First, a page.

We would like to highlight several limitations of this study for the reader. First, the UHMWPE components in this study were obtained from hip arthroplasty. Although we have no reason to suspect that the mechanism of shelf aging would differ between hip and knee arthroplasty devices [20], the results of the explants may not be generalizable to knee retrievals, which may be subjected to higher contact stresses than in hip replacements [11, 12, 14]. Because of the greater radius of curvature, the hip components represent a worst-case scenario for verification of the coring and pin-on-disk testing approach. It is straightforward to extend the methods of the present study from hips to knees given the encouraging findings of the current experiment. Second, the shelf-aged components that were used for this study were all stored in expired packaging, which typically prescribes 5 years for the shelf-life of gamma sterilized components [20]. Again, we selected these long-term shelf-aged components to provide a worst-case, highly oxidized set of control materials to verify the suitability of the pin-on-disc technique. Thus, the data for these shelf-aged components should not be misinterpreted to represent the behavior of materials that would have been used in patients.

Relatively few POD studies have been conducted on specimens obtained from aged UHMWPE biomaterials [2224]. Besong and colleagues wear-tested UHMWPE pins fabricated from shelf-aged components and observed that gamma irradiation in air, followed by long-term aging (up to 10 years), as well as the counterface roughness, had a dramatic effect on the wear rate [22]. Muratoglu and colleagues conducted POD tests on specimens following accelerated aging conditions [23]. We found only one POD study, which has been conducted on explanted UHMWPE components. Kwon-Yong et al. tested 12 retrieved hip liners on a pin-on-disk tester. There were two fundamental differences between their study and the current study: (1) the retrievals in Kwon-Yong et al. study were shelf-aged in air 1.5–8 years after surgery before they were tested; (2) the pin-on-disk tester in that study did not produce cross-shear. Ultimately, tribometers employed in these previous tests were capable of evaluating up to 6 specimens concurrently, in contrast with the 100-station apparatus in the present study.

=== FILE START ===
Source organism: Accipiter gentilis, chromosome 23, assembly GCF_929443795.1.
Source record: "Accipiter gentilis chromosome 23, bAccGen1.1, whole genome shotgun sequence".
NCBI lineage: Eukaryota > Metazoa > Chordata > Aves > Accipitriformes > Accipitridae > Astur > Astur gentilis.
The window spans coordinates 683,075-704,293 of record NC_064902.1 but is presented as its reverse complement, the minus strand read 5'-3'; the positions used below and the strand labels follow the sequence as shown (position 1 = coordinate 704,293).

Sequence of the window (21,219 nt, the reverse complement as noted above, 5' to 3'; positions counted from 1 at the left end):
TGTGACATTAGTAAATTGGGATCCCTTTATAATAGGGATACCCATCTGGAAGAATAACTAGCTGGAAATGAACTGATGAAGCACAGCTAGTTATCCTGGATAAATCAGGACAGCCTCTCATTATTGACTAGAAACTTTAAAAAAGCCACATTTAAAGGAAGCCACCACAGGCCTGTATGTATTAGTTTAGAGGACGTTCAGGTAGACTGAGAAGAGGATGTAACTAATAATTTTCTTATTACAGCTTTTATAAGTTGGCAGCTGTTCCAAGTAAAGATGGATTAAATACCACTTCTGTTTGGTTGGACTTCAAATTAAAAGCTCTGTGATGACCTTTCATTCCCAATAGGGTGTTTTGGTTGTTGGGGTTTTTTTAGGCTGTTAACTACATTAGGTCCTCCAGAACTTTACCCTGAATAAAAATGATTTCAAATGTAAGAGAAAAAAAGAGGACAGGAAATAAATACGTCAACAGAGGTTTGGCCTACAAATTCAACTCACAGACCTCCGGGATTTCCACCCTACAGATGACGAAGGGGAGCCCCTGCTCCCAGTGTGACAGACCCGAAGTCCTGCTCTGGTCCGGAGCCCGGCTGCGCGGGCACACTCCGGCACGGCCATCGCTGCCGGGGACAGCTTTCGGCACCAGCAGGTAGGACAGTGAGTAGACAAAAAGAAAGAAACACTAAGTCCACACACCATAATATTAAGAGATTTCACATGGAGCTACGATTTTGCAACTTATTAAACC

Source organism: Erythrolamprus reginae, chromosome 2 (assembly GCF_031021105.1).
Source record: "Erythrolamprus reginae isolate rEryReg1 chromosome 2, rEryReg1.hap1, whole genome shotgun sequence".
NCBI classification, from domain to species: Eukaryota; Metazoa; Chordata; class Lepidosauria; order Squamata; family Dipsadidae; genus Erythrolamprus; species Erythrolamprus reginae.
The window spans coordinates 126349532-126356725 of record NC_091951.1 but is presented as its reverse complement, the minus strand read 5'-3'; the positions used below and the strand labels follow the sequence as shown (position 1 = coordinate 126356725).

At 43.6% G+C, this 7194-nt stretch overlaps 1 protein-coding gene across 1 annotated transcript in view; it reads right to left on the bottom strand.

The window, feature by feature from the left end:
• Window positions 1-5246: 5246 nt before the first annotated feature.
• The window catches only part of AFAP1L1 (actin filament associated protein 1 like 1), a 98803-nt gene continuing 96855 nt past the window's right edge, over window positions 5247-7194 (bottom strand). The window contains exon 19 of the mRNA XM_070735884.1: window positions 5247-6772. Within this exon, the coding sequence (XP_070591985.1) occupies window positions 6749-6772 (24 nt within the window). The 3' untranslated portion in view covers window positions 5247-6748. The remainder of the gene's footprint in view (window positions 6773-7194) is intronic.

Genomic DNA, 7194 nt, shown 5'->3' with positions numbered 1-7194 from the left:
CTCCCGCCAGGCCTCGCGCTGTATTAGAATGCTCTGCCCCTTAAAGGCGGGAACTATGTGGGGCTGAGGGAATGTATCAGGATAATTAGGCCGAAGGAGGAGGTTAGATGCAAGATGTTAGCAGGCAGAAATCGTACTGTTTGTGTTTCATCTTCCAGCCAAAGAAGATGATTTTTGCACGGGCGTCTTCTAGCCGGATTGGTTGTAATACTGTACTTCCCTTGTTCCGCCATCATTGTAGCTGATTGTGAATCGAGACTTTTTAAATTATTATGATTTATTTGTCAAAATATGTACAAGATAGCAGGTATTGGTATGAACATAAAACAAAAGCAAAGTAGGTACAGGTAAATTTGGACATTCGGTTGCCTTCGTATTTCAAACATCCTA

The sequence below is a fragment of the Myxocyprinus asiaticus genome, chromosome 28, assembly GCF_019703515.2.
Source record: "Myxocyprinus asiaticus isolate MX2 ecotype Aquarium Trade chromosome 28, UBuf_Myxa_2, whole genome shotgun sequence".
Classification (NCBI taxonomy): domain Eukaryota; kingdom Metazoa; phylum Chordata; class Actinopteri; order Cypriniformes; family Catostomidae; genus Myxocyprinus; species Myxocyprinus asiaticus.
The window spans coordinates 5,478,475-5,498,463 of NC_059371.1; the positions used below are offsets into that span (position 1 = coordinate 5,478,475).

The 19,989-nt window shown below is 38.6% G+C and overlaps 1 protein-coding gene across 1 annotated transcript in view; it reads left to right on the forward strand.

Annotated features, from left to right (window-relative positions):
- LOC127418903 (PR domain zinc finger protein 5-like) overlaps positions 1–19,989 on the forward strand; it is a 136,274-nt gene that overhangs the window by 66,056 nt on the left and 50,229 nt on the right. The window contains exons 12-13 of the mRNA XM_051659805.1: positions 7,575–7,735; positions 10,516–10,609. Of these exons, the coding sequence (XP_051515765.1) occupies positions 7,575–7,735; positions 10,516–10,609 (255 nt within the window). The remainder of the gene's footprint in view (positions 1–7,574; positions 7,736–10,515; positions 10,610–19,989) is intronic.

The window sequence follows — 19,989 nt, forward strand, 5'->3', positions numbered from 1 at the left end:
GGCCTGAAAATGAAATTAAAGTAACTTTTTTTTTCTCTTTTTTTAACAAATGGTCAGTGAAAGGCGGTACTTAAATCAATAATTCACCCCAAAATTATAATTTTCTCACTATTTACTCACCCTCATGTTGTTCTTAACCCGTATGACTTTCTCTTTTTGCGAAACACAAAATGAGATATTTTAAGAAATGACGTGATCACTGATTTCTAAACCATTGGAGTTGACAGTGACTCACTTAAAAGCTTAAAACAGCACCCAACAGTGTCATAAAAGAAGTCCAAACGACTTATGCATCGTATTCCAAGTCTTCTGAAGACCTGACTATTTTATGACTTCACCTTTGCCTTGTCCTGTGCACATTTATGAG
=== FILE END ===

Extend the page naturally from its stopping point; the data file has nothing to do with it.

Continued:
The results of this study mirror findings on retrieved UHMWPE liners. Previously, Kurtz et al. found that the femoral head offers protection to the superior surface from oxygen-containing bodily fluids, resulting in lower oxidation [8]. Additionally, previous studies have found that gamma inert packaging has lower oxidation than gamma air packaging [11, 25]. However, since the polyethylenes are identical (except with respect to sterilization environment), once the gamma inert components are removed from their packaging, they will oxidize at similar rates. This is especially apparent when comparing the POD wear rates between the shelf-aged gamma air and gamma inert cohorts. The pins that were shelf-aged in air had POD wear rates that were approximately 8 times greater than the pins that were shelf-aged in a vacuum-sealed inert environment. Therefore, shelf-life and environment are important factors in in vivo oxidation, as well as POD wear rates.

The relative oxidative stability of gamma inert UHMWPE, which has been documented in literature [11, 20], probably contributed to the tribological properties measured in this study. Our second hypothesis that shelf-aged UHMWPE would wear more than in vivo aged UHMWPE was supported only in the case of gamma air sterilized components. However, gamma inert shelf-aged components had the lowest wear rates of all the components we tested. This suggests that the sterilization in an inert environment, coupled with effective barrier packaging, is capable of preserving the tribological properties of UHMWPE even after storage on the shelf for more than 10 years.

Another important finding of this study was that long-term aging in air after sterilization in air appears to degrade the wear properties of UHMWPE more aggressively than in vivo. This may be due, in part, to the femoral head protecting the articulating surface from oxidizing species in body fluids [8]. Our findings for retrieved conventional liners in the present study will be a useful baseline comparison for evaluating the wear properties of retrieved highly crosslinked polyethylene liners, which were exposed to in vivo conditions, in future research.

Conflict of Interests

Drs. D. Baykal and Steven M. Kurtz are employees of Exponent, a scientific and engineering consulting firm. Exponent has been paid fees by medical device companies and suppliers for consulting services on behalf of such companies and suppliers, unrelated to the submitted paper. Dr. Kurtz is a shareholder of Exponent. Dr. Kurtz has received institutional support as a Principal Investigator, unrelated to the submitted paper, from Active Implants, Aesculap/B. Braun, Smith & Nephew, Spinal Motion, Stryker, Zimmer, Biomet, DePuy Synthes, Medtronic, Stelkast, Celanese, Invibio, Formae, Kyocera Medical, Wright Medical, Ceramtec, and DJO.

Funding

This study was funded by NIH R01 AR47904.

Acknowledgment

The authors would like to thank Zimmer for providing the long-term shelf-aged components utilized in this study.